Bullmastiff Breed Magazine - Showsight

THE AKC STANDARD The American Kennel Club approved changes to the standard submitted by the American Bullmastiff Association, the parent club for the breed, on February 8, 1992.

The amended standard went into effect March 31, 1992. Geraldine Shastid , a noted Bullmastiff judge, explains and expands on the points made in the standard. Her comments are in italics, in between the pertinent sections of the standard.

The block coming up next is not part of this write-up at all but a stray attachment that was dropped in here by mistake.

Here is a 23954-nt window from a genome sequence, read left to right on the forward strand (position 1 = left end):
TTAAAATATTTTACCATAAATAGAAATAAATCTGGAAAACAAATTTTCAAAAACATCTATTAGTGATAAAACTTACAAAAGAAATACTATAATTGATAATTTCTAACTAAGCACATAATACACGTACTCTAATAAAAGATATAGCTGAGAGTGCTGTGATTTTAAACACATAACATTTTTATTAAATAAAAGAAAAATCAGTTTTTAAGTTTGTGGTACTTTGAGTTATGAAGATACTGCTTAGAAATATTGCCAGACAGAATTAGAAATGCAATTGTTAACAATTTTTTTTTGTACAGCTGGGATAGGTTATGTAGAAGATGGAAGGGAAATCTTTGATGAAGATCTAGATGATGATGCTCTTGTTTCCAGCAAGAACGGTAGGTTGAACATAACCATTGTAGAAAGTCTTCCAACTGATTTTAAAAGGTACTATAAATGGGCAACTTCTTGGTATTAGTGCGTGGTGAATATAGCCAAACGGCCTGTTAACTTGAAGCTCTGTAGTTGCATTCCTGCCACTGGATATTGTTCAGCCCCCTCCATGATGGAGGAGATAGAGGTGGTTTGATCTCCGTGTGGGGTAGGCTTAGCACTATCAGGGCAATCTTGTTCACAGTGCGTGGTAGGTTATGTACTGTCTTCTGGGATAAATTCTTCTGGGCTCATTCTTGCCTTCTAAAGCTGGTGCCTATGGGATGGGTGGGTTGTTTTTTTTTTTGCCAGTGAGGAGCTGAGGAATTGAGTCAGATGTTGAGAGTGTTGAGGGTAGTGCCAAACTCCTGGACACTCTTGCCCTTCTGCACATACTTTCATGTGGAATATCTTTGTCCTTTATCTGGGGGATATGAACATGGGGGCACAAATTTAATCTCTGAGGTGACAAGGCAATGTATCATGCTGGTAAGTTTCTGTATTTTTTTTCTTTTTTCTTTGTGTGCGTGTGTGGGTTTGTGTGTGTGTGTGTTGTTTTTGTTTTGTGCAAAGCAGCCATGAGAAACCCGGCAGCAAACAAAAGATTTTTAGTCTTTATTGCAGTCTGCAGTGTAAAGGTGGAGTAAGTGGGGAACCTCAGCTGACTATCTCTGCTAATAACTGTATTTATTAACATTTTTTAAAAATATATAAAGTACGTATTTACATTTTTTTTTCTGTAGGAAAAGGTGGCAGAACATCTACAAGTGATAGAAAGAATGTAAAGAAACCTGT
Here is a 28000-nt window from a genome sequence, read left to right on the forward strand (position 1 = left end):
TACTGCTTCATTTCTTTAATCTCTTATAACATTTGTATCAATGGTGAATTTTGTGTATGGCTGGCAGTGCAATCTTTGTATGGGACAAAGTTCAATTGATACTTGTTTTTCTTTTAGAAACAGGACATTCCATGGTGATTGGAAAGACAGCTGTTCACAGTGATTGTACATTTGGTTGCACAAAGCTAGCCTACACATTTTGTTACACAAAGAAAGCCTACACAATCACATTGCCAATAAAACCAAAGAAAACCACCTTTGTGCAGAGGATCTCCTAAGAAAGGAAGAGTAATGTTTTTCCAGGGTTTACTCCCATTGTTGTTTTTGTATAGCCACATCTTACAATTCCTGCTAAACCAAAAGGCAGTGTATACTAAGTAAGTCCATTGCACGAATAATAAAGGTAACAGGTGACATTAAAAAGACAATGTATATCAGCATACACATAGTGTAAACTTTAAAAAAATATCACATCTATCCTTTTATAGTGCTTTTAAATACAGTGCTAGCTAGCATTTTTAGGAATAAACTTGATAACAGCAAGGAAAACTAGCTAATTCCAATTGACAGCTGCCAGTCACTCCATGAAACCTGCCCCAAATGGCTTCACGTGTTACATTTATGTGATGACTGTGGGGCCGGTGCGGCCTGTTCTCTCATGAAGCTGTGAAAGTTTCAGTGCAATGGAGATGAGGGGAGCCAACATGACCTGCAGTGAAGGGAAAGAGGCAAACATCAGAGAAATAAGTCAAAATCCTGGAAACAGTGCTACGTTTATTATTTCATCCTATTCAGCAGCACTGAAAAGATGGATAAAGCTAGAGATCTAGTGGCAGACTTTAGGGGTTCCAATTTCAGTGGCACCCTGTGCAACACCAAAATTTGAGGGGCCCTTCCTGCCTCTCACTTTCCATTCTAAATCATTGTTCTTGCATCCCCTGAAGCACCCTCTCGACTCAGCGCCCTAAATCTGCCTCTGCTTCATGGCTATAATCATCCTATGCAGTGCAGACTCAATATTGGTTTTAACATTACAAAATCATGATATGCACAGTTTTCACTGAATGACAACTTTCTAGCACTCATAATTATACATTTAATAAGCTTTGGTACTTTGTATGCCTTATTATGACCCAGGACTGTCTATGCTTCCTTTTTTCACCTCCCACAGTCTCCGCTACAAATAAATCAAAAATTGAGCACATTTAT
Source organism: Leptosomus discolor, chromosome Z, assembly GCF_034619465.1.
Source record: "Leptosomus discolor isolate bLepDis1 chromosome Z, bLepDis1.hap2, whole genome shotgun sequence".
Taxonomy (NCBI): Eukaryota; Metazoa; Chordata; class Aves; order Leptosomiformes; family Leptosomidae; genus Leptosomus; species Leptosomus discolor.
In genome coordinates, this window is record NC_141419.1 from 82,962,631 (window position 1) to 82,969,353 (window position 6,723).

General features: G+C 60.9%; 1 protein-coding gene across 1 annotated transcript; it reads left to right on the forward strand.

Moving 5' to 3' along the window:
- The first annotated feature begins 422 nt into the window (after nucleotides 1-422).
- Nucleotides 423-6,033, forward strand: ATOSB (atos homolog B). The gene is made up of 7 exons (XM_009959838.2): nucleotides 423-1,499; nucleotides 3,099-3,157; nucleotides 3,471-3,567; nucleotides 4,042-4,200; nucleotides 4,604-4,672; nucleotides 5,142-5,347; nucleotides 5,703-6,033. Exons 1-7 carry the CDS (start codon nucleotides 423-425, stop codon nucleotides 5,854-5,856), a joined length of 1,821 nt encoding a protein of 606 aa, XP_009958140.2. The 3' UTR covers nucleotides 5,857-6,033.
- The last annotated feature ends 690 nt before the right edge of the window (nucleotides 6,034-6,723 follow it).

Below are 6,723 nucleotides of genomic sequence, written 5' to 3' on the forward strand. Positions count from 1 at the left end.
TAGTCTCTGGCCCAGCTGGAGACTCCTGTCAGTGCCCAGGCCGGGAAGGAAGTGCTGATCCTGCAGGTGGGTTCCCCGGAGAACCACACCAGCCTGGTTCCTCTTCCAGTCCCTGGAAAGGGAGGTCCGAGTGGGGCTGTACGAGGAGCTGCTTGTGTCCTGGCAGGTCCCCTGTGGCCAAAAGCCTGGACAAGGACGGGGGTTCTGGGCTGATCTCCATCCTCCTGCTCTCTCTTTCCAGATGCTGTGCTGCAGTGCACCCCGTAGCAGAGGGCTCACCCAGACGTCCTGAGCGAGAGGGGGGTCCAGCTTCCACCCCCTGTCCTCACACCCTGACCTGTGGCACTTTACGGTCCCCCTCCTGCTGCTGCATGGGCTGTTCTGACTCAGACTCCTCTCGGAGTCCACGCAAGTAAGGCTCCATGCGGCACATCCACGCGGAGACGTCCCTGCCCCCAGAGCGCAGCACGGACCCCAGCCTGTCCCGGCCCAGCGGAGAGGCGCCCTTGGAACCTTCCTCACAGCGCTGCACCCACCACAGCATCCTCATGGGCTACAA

GENERAL APPEARANCE That of a symmetrical animal, showing great strength, endurance and alertness; pow- erfully built but active. The foundation breeding was 60% Mastiff and 40% Bulldog. The breed was developed in England by gamekeepers for protection against poachers. This introductory paragraph describes the overall physical impression of the Bullmastiff, the antecedents that gave it a unique type and the purpose for which the breed was intended. In other words, it outlines a strong working dog and emphasizes structure, type and function. All three of these elements were present in the early Bullmastiff, as they are in Bullmastiffs today. SIZE, PROPORTION, SUBSTANCE Size— Dogs, 25 to 27 inches at the withers and 110-130 pounds weight. Bitches, 24-26 inches at the withers and 100-120 weight. Other things being equal, the more substantial dog within these limits is favored. Proportion —The length from tip of breastbone to rear of thigh exceeds the height from withers to ground only slightly, resulting in a nearly square appearance. Not a giant dog; the ideal height of the Bullmastiff has remained generally the same over the years in most written standards. The weight, however, has been increased since the first Bullmastiffs were registered and is now also slightly greater for bitches than the current British standard permits. A premium is put on substance, within the limits of the standard, meaning muscle and bone rather than bulk and fat. This substance should never be at the expense of the required elements of power, endurance, agility and activity mentioned under General Appearance. Although not actually one of the square breeds, the ideal Bullmastiff should always have a square appearance. The closer a dog approaches a noticeably rectangular silhouette, the less correct it is on this point — an element that helps differentiate the breed from the Mastiff. A balanced Bullmastiff should have a deep body that is approximately one half of its total height at the withers (top of the shoulder). One should also remember that although width is not men- tioned in this part of the standard, to be a "symmetrical" and "powerfully built" Bullmastiff, a dog should possess sufficient width to balance its height and length when viewed from any angle. When viewed from above, the width of the front, the ribs and the rear should be equal. HEAD-EXPRESSION Keen, alert and intelligent. Eyes— Dark and of medium size. Ears— V-shaped and carried close to the cheeks, set on wide and high, level with occiput and cheeks, giv- ing a square appearance to the skull; darker in color than the body and medium in size. Skull— Large, with a fair amount of wrinkle when alert; broad, with cheeks well developed. Forehead flat. Stop— Moderate. Muzzle— Broad and deep; it's length, in


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